(4) DARAN PONTER. Very effective sitting councillor. Took the rap on the bus fiasco when others were missing in action. Sees the benefits of light rail.
(5) SAM SOMERS. Impressive young man. Well aware of regional light rail and openly says so.
(6) ALEXANDER GARSIDE. Forward-thinking young man. A converted light rail supporter during the campaign. Talks of the need to form an 80 year regional plan with ambitious public transport policy.
(7) VICTORIA RHODES-CARLIN. Young, focussed on biodiversity, freshwater, climate change and transport.
(8) HELENE RITCHIE. Long-serving councillor. Supports light rail.
(9) DAVID LEE. Good green credentials, aware of mass transit.
(10) TONY JANSEN. Has come out and supported light rail when asked.
(11) RAY WILSON. Driver for NZ Bus. Not much on policy but supports light rail.
(12) PHIL QUIN. Dompost opinion writer. Realises importance of rail network, has not appeared at any meetings.
(13) JILL FORD. Vague, nothing standout.
(14) YVONNE LEGARTH. Nothing standout.
(15) ANAND KOCHUNNY. Strong on values, but no policy whatsoever on his extensive website.
(16) TONY De LORENZO. Very vague statement. Claims financial responsibility.
(17) DEANE MILNE. A tradie, talks about transport impacting our personal and work lives. Could be a closet road expansionist.
(18) BRYCE PENDER. Fixing the buses and public transport. Claims big picture thinking. Taxi driver, so may have a conflict of interest regarding light rail.
(19) GAVIN BRUCE. Farmer focussed on predator control, water, planting native trees. Openly a road expansionist, against light rail.
(20) LESLEIGH SALINGER. Road expansionist, against light rail. Ignores climate change.
(blank) GLENDA HUGHES. Represents the Wellington Party, a strongly pro-roads party which sees no case for mass transit of any sort. Damaging to the environment and the city’s amenity. From their website: “Our city’s network of core roading infrastructure needs to be finished.” Their statement on LGWM “Behind the gloss, pomp and shiny trams, it’s mostly a dud” clearly reveals their negative attitude to light rail.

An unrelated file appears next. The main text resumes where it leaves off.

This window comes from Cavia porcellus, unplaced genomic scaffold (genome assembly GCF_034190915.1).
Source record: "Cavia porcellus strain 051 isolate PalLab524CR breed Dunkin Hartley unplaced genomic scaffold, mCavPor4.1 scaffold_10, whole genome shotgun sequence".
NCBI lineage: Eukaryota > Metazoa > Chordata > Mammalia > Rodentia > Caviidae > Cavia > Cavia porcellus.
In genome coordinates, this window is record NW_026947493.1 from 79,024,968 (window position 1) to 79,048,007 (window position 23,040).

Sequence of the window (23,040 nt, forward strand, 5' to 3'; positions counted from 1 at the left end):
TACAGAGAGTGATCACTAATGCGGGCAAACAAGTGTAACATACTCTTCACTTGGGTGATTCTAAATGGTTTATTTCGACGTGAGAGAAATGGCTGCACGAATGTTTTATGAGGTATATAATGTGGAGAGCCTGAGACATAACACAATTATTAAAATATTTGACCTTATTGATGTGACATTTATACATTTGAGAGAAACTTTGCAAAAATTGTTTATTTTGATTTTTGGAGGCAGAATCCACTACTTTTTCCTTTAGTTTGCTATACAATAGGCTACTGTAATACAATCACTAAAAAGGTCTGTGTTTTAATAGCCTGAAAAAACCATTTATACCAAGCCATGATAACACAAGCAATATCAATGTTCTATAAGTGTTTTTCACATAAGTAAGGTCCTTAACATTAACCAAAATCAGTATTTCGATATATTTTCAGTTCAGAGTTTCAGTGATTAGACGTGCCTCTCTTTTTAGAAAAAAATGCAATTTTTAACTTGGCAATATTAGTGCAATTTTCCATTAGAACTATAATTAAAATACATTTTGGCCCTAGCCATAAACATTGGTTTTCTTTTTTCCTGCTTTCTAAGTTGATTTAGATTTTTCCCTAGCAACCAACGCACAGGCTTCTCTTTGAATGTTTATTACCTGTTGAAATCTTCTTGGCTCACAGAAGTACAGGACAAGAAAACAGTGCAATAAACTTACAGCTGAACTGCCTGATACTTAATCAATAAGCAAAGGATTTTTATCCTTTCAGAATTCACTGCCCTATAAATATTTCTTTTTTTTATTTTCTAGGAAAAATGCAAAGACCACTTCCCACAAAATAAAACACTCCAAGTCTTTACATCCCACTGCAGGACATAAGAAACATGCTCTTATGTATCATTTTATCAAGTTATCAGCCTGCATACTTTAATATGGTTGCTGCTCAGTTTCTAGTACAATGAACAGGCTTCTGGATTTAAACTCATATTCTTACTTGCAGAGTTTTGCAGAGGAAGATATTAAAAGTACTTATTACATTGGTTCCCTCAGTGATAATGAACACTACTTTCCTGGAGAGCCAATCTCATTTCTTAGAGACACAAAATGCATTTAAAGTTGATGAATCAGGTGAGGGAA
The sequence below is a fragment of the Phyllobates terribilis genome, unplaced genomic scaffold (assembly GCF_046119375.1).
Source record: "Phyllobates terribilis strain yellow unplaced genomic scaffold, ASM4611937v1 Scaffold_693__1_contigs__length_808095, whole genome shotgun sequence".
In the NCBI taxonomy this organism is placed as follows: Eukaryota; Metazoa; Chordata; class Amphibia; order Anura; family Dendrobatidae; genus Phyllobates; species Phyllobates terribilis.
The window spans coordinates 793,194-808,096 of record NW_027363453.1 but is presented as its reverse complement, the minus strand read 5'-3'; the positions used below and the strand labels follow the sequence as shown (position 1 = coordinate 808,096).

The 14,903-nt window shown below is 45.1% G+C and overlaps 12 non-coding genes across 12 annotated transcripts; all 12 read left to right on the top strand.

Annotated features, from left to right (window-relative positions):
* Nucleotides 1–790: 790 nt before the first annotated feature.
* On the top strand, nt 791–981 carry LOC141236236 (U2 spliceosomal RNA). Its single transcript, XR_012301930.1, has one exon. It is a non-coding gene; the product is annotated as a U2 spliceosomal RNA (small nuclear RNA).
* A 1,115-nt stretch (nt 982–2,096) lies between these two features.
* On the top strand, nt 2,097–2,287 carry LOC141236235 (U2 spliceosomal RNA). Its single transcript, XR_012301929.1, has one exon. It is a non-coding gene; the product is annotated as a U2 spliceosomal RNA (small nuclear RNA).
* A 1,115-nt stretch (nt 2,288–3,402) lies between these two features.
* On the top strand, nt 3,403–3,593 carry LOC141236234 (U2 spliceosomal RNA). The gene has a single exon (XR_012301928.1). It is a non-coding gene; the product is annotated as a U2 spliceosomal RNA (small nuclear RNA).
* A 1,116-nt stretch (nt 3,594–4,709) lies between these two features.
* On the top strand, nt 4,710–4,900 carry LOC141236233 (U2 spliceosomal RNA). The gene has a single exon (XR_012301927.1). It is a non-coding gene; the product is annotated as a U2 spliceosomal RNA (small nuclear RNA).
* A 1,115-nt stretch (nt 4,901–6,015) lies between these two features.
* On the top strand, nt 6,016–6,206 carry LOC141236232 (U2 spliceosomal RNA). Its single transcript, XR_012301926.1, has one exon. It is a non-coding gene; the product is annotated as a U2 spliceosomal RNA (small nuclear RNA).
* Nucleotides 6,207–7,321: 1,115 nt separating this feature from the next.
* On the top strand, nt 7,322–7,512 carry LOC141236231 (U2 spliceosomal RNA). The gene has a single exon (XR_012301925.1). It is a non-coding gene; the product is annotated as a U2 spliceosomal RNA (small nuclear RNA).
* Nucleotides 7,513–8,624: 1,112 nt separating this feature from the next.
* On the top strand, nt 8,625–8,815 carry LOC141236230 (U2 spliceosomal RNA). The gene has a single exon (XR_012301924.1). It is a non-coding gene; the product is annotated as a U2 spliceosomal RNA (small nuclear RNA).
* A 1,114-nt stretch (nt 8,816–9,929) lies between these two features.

(blank) PHILIP O’BRIEN. Also represents the road expansionist Wellington Party.
(blank) TROY MIHAKA. Another member of the road expansionist Wellington Party.

LOWER HUTT CONSTITUENCY. Six candidates for three seats. One excellent candidate. I have ranked all the sitting councillors the lowest as Lower Hutt is currently too road-focussed.

(1) JOSH VAN LIER. The standout candidate. Strong on extending the existing rail system via light rail.
(2) PETER GLENSOR. Focussed on transport with a leaning towards rail, was involved in the rail upgrade.
(3) LEONIE DOBBS. Seems to give transport a high priority but nothing of substance.
(4) KEN LABAN. Sitting councillor. The usual noises about climate change and the environment but nothing of substance.
(5) DAVID OGDEN. Sitting councillor. Nothing notable.
(6) PRUE LAMASON. Sitting councillor. Too road focussed, especially the proposed Melling interchange. We need a change, not a road interchange.

PORIRUA-TAWA CONSTITUENCY. Seven candidates for two seats. Difficult to find any positive candidate to support. The last two are sitting councillors and I reject them because of their pro-roads background with no support for regional light rail, in fact it’s doubtful they’ve even heard of it and would see light rail as a Wellington-only project. I have gone on the principal of “a change can’t be worse than what we’ve got”. Nothing much to say about any of them. So with that in mind, here goes: